PUSHBACK #4 - The prefix "un-" implies that a process was reversed. An uncircumcised penis would properly refer to a previously circumcised penis in which the foreskin was regrown or reattached. The prefix un- can mean either "do the reverse of" or "not." Un- can mean "not" when added to a verb. For example: uncooked carrots, unaltered dress, uneducated bigot.
PUSHBACK #5 - Uncircumcised normalizes circumcision by implying that circumcised is the normal, default state; the term also implies that foreskin is abnormal.
Circumcision is already normal and has been for thousands of years. The "U" word in no way implies that foreskin is abnormal. Circumcised is normal, and uncircumcised is also normal.
As we noted above and documented in the footnotes, even cultures where circumcision is uncommon use the term uncircumcised. And as we explained above, the use of the term unvaccinated doesn't imply that being vaccinated is the default state. The use of the term uninjured in no way suggests that injured is the default state. Uninjured, unvaccinated, and uncircumcised are all normal. Vaccinated and circumcised are also normal.
Intactivists erroneously assume that uncircumcised carries the implication that foreskin is abnormal. The "U" word merely provides recognition of the reality that a circumcised penis is normal. Intactivists may prefer words like intact, normal, natural, and whole - words that imply that circumcised is sexually inferior or genitally incomplete. Their goal is to provoke in each man negative feelings about his own circumcision. That's why they call circumcised men - especially those who are happy or indifferent - mutilated or genitally deficient.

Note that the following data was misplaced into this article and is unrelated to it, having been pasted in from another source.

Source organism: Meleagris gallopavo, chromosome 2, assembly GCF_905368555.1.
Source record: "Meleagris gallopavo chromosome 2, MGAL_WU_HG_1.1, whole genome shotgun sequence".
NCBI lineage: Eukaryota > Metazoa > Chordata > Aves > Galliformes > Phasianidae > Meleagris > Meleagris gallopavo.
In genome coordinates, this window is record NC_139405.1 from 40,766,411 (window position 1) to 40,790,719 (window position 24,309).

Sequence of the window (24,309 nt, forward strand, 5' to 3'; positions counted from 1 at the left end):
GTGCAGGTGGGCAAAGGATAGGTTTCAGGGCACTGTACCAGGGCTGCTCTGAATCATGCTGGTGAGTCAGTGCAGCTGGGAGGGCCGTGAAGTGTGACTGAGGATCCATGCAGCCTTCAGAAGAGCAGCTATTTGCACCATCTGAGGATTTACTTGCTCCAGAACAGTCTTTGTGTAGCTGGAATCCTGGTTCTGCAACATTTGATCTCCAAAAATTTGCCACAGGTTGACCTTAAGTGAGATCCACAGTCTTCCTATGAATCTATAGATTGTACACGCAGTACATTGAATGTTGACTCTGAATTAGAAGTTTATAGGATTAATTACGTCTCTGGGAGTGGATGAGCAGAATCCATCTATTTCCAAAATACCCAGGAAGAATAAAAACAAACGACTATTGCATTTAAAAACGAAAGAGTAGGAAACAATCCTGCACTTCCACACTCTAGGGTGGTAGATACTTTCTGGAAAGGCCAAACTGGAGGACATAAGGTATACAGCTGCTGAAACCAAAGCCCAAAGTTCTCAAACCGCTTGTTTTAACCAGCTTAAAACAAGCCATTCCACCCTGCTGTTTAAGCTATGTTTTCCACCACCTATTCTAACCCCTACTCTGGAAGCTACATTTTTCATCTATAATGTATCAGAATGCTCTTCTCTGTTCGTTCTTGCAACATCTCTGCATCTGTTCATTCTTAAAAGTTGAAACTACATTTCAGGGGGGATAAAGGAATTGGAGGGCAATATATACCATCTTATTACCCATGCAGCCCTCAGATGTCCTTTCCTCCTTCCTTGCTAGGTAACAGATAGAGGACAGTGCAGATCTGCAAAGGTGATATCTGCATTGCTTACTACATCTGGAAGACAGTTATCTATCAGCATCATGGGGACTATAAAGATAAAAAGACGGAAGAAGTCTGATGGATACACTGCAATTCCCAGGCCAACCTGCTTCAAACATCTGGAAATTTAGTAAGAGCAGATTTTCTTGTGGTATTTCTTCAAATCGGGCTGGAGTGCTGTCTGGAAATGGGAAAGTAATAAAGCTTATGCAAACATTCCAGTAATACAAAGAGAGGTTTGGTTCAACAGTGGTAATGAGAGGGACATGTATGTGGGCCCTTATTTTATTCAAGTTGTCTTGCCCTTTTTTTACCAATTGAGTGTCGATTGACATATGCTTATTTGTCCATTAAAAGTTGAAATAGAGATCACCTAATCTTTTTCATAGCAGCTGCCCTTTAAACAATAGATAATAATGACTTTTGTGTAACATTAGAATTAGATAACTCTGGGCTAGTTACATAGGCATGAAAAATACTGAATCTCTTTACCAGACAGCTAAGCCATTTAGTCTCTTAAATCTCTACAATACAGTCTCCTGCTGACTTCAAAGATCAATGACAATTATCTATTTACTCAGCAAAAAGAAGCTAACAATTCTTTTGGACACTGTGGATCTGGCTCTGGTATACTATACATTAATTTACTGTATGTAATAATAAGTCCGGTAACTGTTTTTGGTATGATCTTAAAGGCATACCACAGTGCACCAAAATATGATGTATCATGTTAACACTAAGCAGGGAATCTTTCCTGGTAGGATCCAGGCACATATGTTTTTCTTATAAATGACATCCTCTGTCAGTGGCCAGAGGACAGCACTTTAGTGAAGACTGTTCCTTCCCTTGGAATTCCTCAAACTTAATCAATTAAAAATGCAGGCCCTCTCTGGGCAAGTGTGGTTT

Members of the organized anti-circumcision movement are free to use the terms intactivist and intactivism - or make up other words to label themselves and their movement. They do not get to demand that the rest of society reject long-established definitions, nor redefine words they find inconvenient.
 Paul M. Fleiss, M.D.; "What Your Doctor May Not Tell You About Circumcision" Warner Books; 2002
 Carla Hall, “Fleiss (the father) is put on probation”; Los Angeles Times; October 9, 2007
 William M London; “Medical Renegage Paul M Fleiss, M.D. Dead at 80”; Healthy Skepticism; August 12, 2014
 "Intact"; Merriam-Webster Dictionary
 Sandra G. Bookman; "Does castration stop sex crimes?"; Washington Post; March 17, 1992. "The most common misconception about castration is that it involves amputating the penis. In fact, surgical castration usually involves removal of the testicles that produce the male hormone testosterone. The penis is left intact."  Robert W. Martin, PhD; "Unmanned: An Unnatural History of Human Castration"; Psychology Today; July 14, 2016. "But in 1993 Eberhard Nieschlag and colleagues reported finding no difference in lifespan between castrati and intact men. 50 castrati with outstanding reputations as singers born between 1581 and 1858 were compared to a control group of 50 intact male singers who had achieved comparable fame and were closely matched by year of birth. The average lifespan of the castrati was 65.5 years, not significantly different from the 64.3 years for intact singers."
 "15 square inches of errogenous tissue?"; Circumcision Choice; March 21, 2020
 IntactAmerica.com home page - accessed July 22, 2021. "Four out of ten intact (not circumcised) boys will experience having their foreskin forcibly torn from its foundation by misguided adults."